Unfortunately, many of my private classes canceled on me this month so I lost a lot of money. This week I lost 80 euro due to class cancellations! I can only say I'm lucky that this isn't a normal occurrence. And thankfully I did add a few more hours of classes this month to make more money, so in the end it probably evened out.

But for the here and now, since most of my friends have already left town I'm busying myself watching Valladolid's Holy Week celebrations. Easter is a huge deal here, and all week there have been processions around town. These are basically somber parades with people dressed in robes with point hoods carrying a large, incredibly ornate "float" with Jesus or Mary on top.

Many of the processions have been canceled this week because it's been raining nonstop here. Today, Jueves Santo, is one of the busiest days of the week. In the newspaper there were about 9 processions listed, some starting after midnight! I went to one this morning that was really neat. There was even a choir that sang in various plazas along the procession route.

Singing to the Virgin
Waiting for a procession to start. Excuse the paleness.

Tuesday, February 19, 2013

The Past Ten Days

After a rather dead month, mostly spent in bed napping or being somewhat sick, dad and Beckie came to visit. They just left yesterday after an ambitious 10 day trip across Spain. Matt and I met them in Barcelona a week ago. We had a stellar break thanks to Carnival. I'm talking a 5 day weekend! It was a great trip. I'd been there twice before, once with mom ages ago and a second time when I was studying in Valencia. I thought it was one of my favorite cities in Spain before, and this visit just confirmed that.

La Seu Cathedral

From the top of the Sagrada Familia

We went to a Barcelona game against Getafe. Shakira and her new baby were also in attendance, and Pique even dedicated a goal to them! Bah, cute. We also saw the Sagrada Familia, which after seven years looks a lot better! When I first went with mom the interior was hardly finished. I remember peeking through scaffolding to get a glimpse of the stained glass windows. Now, the inside is almost completely done. It looked really amazing.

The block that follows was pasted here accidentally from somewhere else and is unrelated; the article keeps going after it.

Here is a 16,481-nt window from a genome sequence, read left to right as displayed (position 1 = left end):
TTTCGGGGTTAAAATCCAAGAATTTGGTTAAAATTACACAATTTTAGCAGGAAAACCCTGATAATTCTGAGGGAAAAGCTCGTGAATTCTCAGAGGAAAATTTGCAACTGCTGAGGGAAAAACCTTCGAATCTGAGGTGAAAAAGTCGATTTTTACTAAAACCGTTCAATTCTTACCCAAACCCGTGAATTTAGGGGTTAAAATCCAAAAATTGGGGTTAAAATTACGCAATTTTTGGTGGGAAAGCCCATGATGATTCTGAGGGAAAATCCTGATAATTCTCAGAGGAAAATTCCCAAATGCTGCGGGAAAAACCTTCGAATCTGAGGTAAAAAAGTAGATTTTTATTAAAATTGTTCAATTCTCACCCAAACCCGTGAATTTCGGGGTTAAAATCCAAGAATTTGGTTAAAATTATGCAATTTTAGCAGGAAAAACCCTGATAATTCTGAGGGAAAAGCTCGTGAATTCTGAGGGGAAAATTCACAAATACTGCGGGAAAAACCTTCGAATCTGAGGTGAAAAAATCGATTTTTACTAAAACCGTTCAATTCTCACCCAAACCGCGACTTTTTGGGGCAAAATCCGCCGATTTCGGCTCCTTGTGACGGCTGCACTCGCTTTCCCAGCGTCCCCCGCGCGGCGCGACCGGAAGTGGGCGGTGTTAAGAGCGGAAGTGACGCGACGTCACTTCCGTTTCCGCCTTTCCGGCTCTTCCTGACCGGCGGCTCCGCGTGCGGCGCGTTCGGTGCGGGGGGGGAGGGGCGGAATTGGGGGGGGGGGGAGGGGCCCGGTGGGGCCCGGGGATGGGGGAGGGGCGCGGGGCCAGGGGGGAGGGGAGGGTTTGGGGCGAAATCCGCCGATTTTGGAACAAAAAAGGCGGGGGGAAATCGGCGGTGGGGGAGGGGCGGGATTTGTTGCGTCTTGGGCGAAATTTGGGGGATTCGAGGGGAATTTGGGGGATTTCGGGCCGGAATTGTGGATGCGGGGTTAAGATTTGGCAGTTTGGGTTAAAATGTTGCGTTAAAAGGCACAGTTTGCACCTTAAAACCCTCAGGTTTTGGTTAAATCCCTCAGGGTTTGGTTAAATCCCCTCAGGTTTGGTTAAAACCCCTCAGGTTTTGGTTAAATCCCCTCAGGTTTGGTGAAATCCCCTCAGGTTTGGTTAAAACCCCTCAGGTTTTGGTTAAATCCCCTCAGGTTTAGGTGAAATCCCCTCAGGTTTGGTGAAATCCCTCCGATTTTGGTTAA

Great seats!

To paraphrase Matt: why can't more of the world look like this?

We mostly just wandered around Barcelona. Matt and I were staying in an apartment in the Gothic area, so there was tons to see. El Born and La Ribera were just a few minutes walk away too. I found great shops in El Born that were way out of my price range, an incredible creperie with sangria made in house from cava (Spanish champagne) in the Gótic area, and some really neat bars. There were tons of people in costume at night due to Carnival, so it made Barcelona even more festive and quirky than I had remembered it.

Ham, goat cheese, arugula, and honey!

Stumbled across a Carnival parade in El Born

Matt and I flew back to Valladolid last Tuesday since we had to work the next day, and dad and Beckie rented a car and drove up to San Sebastian. It was a lovely short work week for me (just two days!), and then I was back to traveling. Dad arrived in Valladolid Thursday evening, just in time for the cheap tapas Thursday deals around town and a quick drink at one of my favorite bars. The next morning we headed out for Salamanca. The weather was perfect! We saw a ton of things, and thanks to one of the teachers I work with who lives there (talk about a commute) we had loads of recommendations. My favorite moments were climbing the Clerencía towers and eating at a take-away coffee place called Pan Cake. I had the most amazing chocolate volcano cake there for only 1.50 euro that blew my mind.

Plaza Mayor with Dad

Actually climbed up La Clerecía this time

So gorgeous

We saw more the next morning before driving to Segovia where we had a whirlwind couple of hours to see the Cathedral and more importantly the Alcazar. It's a really neat castle/palace dating back to the 12th century. Dad and I climbed to the top of the towers just in time to see the sun set on the town. It was an incredible view with all the buildings glowing a vibrant orange. Definitely worth the cramped, vertigo inducing climb up the spiral staircase.

Talk about good timing

Inlaid crossbow in the Alcazar

Then to Madrid! We arrived in Madrid late Saturday and went out for tapas. On Sunday I finally got to see the interior of the Royal Palace, and it was incredible. From seeing the world's only surviving Stradivarius quartet, to Charles V's sets of armor (spent waaaayyyy too much time in there), to the dead body (called a "relic") of a saint from centuries ago, it was one of the most awesome things I've seen in Spain. Not sure why it took me three + Madrid visits to get to it. I think I was distracted by all the art...can you blame me?

the Royal Palace rocked my world

I took a fast train home after the palace. It was hard saying goodbye to dad and Beckie, but we had such an awesome time! I can't think how it could have been better.

And this weekend I might be going to Portugal? How long can I keep this travel pace up? Let's find out!